Of all the musicians who worked on "jazztronica" perhaps the most successful hailed from Germany. Kammerflimmer Kollektief (3), a German collective led by Thomas Weber, not only fused jazz, rock and electronica but also emphasized the visceral aspect of each on Maander (1999). Then Hysteria (2001), Cicadidae (2003) and Absencen (2005) coined a sound that was the equivalent of ECM's jazz-rock for the era of glitch music an elegant balance of post-rock, droning ambient, glitch techno, sampling and improvised music.
Bernhard Guenter (13) represented the link with the classical avantgarde. The guru of digital, dissonant minimalism, he sculpted sub-atomic soundtracks that picked up the sounds from the crevices between one quantum event and the next one. His Un Peu De Neige Salie (1993) and Details Agrandis (1994) were works of musique concrete that manipulated noises of ordinary life to the point that they became unrecognizable, and then turned them into cold, dark, monolithic structures of silence, terrible depths from which there emerge unidentified and barely-audible bursts of "implied sound". Time Dreaming Itself (2000) and Then Silence (2001) opened a new phase of sonic exploration, "active" rather than "passive", and frequently reminiscent of Morton Feldman. Redshift - Abschied (2002) bridged this hyper-minimal music and chamber music.
German musician Thomas Brinkmann (1) transposed the minimal aesthetic of glitch music into the subliminal ideology of dub music on Klick (2001), the natural link between sound sculpting and dance-floor beats. Klick Revolution (2006) continued the program of Klick with another set of subliminal, anemic, dilapidated techno music assembled out of defective vinyl records.
By expanding the principle of the remix, German composer Ekkehard Ehlers conceived music composition as a samples-driven art reminiscent of Burroughs' cut-up technique. Autopoieses' La Vie A Noir (1999), a duo with Sebastian Meissner, employed jazzy film-noir soundtracks and his Betrieb (2000) used classical music to build expressionistic sonic architectures.
German laptop musician Sebastian Meissner used a similar principle to craft the abstract glitch music of Random Industries' Selected Random Works (2000) and the ambient music of Random Inc's Jerusalem Tales Outside the Framework of Orthodoxy (2001), based on vintage recordings made by Jewish and Palestinian musicians. That program terminated with the "pop ambient" of his works as Klimek, such as Milk & Honey (2004), basically beat-less minimal techno "extracted" from acoustic sources.
Inspired by the desire to communicate with the otherworld via the microsounds hidden in silence, Swedish composer Carl Michael von Hausswolff achieved a noble fusion of glitch, ambient and cosmic music on Stroem (2001).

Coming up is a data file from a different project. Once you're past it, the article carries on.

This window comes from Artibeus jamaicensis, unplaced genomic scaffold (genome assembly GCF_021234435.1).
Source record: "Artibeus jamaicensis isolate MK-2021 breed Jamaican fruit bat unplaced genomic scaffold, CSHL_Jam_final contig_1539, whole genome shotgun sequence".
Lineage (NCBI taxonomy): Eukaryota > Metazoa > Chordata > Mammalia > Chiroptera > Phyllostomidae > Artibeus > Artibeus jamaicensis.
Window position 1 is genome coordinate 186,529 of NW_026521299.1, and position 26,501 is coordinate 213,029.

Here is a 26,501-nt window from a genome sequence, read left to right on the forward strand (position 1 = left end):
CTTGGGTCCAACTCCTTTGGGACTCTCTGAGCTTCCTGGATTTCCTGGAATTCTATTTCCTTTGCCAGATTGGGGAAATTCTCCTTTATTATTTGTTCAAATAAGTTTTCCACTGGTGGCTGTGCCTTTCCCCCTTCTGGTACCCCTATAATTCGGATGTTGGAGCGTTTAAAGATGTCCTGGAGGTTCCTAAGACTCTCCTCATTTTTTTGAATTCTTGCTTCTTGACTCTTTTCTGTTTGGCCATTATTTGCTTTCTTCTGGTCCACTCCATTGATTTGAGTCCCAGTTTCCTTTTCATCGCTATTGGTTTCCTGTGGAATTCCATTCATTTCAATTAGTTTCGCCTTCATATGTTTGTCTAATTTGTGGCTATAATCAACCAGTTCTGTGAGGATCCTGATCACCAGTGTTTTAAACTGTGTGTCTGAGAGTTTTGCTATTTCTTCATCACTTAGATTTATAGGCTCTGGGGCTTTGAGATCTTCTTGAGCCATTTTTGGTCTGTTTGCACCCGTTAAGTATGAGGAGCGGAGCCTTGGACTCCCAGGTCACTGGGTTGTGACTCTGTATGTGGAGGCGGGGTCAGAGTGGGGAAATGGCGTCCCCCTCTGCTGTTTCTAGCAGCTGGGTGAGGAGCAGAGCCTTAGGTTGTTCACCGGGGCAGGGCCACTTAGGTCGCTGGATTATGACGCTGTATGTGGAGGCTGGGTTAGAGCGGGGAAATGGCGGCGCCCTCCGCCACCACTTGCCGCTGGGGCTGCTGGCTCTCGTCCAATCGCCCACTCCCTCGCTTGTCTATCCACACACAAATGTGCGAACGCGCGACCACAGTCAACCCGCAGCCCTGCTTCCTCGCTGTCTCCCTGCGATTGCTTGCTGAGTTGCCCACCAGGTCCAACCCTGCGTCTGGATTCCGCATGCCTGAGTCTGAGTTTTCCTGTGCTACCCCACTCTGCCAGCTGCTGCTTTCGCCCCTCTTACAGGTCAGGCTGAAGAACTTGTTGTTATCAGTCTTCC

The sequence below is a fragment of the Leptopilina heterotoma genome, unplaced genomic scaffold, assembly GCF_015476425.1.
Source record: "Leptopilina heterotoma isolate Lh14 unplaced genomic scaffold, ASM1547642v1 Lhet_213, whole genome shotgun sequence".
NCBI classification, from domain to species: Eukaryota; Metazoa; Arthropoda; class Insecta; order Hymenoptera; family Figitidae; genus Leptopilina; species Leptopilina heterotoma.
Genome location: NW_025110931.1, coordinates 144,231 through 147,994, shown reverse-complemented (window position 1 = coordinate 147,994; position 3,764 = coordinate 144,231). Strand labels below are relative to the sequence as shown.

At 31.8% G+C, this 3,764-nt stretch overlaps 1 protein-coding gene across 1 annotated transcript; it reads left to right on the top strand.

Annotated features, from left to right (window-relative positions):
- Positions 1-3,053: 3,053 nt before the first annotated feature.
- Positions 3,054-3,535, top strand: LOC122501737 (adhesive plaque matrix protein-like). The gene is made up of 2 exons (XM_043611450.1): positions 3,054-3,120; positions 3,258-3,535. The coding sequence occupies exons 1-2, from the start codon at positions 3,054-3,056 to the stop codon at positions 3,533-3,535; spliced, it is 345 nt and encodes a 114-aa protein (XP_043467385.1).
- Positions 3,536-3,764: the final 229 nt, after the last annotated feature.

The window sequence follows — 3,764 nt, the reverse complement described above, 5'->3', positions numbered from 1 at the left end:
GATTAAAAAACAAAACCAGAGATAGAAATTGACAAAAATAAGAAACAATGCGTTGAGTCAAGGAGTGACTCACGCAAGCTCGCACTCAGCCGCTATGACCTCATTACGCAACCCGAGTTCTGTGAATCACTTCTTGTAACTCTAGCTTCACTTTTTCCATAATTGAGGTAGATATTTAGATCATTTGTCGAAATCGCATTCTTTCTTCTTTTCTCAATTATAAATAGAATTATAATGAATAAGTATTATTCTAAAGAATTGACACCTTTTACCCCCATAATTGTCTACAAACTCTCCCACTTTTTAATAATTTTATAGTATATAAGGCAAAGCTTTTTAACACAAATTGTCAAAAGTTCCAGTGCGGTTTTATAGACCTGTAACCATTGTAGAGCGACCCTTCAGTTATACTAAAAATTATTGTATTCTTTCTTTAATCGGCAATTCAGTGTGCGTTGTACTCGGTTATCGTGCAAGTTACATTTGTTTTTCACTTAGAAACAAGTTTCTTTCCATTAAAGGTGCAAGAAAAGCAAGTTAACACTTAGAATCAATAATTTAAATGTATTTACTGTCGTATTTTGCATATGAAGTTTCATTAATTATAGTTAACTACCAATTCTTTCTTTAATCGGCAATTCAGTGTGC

The microscopic exploration of the space between sounds and silence conducted by Washington-based disc-jockey Richard Chartier (4), particularly on his fourth solo album Series (2000), highlighted the relationship between digital minimalism, "silence music" a` la Bernhard Guenter and "deep listening" a` la Oliveros. If Series (2000) is an inorganic, prebiotic substance, and maybe not a substance yet, just molecules that are attempting a chemical reaction, the 43-minute Decisive Forms (2001) is an organism that moves, grows, evolves, a plastic sound sculpture that creates its own exhibition space. If the 41-minute Tracing (2005) is seamless and elegant, and the 64-minute Incidence (2006) is a symphonic adagio of drones, the prelude to the oneiric dronescape of Removed (2017), the one-hour Levels Inverted (2006) is a tour de force of audio montage, and, just like pieces such as Component, off Two Locations (2003), and Interior Field (2013), constructs a cinematic flow out of a myriad microscopic events. His works, simultaneously austere and angelic, were fundamentally studies in what one does not hear when listening to music.
New York-based composer Taylor Deupree redefined digital minimalism as a form of sporadic musique concrete, like a panorama that is periodically disturbed by brief catastrophic events, on Occur (2001).
Australian guitarist Oren Ambarchi explored minimal events, silence and static sound on Suspension (2001) by manipulating the sounds of his guitar via a number of electronic and digital devices. Overdubbing live instruments and manipulating them with a mixing board, Ambarchi achieved the fragile melancholia of Grapes From The Estate (2004) and Pendulum's Embrace (2007).
Australian electronic composer Pimmon (Paul Gough) specialized in sound manipulation and sample collaging that yielded the wastelands of ghostly, minimal glitch-pop documented on Waves And Particles (1999) and Kinetica (2000).
Australian digital musician Philip Samartzis set the very background noise that sound engineers try to remove from a recording (tape hiss, vinyl crackles, electrical buzzes, radio interference and so on) against a vast stark backdrop of unnerving silence on compositions such as the 39-minute piece of Windmills Bordered By Nothingness (1999), the 18-minute Microphonics, off the compilation Grain (2003), and the six untitled movements of Soft And Loud (2004).
Japanese techno veteran So Takahashi crafted the ambient glitch electronica with spare beats and found sounds of Nubus (2000).